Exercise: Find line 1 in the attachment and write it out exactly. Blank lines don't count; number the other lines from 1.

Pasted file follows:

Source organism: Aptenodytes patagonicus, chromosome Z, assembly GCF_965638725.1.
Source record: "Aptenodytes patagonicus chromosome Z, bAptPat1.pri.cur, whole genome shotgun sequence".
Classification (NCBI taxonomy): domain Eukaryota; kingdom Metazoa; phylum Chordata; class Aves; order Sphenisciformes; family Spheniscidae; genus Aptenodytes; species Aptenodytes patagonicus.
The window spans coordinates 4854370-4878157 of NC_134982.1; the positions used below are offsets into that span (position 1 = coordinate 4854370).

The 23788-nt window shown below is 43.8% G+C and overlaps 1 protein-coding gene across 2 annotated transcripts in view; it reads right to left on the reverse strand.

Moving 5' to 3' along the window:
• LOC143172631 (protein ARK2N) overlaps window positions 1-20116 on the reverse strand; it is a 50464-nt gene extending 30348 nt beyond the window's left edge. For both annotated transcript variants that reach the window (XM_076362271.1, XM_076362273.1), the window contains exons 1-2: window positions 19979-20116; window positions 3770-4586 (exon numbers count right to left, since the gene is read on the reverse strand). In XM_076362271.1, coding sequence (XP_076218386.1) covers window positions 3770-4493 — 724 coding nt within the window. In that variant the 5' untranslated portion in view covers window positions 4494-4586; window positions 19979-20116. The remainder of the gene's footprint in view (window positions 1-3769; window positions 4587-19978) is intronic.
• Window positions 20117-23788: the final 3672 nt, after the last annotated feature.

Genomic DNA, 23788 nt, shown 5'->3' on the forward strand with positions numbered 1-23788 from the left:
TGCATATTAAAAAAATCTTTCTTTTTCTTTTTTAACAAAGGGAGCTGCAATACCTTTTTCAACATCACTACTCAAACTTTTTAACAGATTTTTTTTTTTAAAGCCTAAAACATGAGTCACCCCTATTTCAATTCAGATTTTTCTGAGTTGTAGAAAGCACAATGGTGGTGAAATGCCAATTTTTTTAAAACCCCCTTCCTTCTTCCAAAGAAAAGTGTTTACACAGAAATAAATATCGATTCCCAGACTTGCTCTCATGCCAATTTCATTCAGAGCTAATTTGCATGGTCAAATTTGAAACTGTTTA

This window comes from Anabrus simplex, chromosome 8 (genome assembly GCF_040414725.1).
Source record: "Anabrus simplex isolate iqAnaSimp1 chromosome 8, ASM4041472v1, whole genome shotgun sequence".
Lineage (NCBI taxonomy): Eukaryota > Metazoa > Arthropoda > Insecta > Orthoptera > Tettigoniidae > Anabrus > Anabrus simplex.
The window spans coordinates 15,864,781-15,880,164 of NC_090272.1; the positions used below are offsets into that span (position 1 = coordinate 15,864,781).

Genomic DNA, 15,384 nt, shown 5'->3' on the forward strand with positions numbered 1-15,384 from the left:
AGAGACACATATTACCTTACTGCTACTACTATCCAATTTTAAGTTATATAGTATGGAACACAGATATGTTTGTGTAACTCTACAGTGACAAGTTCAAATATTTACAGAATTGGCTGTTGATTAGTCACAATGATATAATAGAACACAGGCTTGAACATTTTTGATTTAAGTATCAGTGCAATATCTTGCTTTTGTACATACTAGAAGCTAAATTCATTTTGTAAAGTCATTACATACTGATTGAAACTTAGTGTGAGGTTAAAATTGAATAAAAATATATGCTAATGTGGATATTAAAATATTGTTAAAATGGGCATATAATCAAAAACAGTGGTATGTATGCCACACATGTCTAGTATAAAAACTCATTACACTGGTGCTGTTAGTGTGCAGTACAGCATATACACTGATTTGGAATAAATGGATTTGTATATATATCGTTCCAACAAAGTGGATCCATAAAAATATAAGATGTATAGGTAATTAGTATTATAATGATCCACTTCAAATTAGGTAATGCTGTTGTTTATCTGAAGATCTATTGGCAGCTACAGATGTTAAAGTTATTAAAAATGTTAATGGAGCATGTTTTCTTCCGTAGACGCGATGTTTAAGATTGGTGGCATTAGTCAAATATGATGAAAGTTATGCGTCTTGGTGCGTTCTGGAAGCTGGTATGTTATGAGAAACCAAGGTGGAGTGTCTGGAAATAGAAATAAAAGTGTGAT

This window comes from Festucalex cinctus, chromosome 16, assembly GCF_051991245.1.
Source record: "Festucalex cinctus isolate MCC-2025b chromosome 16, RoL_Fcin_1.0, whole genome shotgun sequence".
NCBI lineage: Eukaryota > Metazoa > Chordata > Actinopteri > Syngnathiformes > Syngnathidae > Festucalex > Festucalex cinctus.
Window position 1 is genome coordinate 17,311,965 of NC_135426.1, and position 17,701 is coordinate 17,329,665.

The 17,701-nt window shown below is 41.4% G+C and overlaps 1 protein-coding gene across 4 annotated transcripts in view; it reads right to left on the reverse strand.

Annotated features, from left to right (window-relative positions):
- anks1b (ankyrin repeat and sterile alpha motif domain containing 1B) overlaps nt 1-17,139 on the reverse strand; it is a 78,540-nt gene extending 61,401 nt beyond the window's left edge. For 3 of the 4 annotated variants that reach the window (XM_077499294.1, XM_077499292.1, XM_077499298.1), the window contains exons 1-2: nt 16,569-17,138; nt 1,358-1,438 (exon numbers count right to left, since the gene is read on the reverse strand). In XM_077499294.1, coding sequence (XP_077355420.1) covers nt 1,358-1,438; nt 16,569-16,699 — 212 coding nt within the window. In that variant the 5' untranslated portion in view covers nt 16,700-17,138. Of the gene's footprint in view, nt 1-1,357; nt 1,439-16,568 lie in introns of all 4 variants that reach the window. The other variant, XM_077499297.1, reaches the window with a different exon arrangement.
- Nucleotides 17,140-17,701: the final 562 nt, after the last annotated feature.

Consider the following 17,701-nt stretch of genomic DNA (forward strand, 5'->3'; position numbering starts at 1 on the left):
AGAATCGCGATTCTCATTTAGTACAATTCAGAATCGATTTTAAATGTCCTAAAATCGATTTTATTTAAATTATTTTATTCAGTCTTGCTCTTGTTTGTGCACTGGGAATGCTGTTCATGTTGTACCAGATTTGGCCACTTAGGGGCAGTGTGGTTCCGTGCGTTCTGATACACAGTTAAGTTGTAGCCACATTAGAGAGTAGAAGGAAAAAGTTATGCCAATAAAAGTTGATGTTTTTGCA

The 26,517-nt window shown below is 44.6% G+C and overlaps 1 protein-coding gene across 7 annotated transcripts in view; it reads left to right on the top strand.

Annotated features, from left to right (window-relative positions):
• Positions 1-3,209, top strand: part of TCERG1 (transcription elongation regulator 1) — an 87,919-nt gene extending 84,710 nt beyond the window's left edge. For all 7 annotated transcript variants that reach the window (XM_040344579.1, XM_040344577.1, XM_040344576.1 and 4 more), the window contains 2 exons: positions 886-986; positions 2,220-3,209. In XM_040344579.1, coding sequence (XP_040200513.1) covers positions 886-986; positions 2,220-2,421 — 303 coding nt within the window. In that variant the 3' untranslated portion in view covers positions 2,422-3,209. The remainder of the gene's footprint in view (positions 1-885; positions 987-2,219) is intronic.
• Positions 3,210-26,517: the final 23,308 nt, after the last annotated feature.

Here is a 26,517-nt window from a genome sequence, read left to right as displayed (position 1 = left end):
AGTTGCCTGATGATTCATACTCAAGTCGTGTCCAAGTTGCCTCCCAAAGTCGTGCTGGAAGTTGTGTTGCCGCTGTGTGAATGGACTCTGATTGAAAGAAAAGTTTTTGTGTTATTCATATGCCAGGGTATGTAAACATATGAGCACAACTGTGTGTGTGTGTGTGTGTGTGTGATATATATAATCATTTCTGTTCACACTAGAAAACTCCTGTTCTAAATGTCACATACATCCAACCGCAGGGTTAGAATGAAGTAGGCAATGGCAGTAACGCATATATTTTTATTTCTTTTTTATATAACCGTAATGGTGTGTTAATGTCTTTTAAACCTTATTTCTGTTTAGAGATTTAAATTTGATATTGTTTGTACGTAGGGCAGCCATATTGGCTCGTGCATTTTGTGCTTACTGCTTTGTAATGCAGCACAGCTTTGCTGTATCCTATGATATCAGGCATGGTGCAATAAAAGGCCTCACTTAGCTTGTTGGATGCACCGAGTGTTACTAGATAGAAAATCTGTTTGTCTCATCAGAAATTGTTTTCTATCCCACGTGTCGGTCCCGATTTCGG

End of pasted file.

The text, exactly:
Source organism: Aptenodytes patagonicus, chromosome Z, assembly GCF_965638725.1.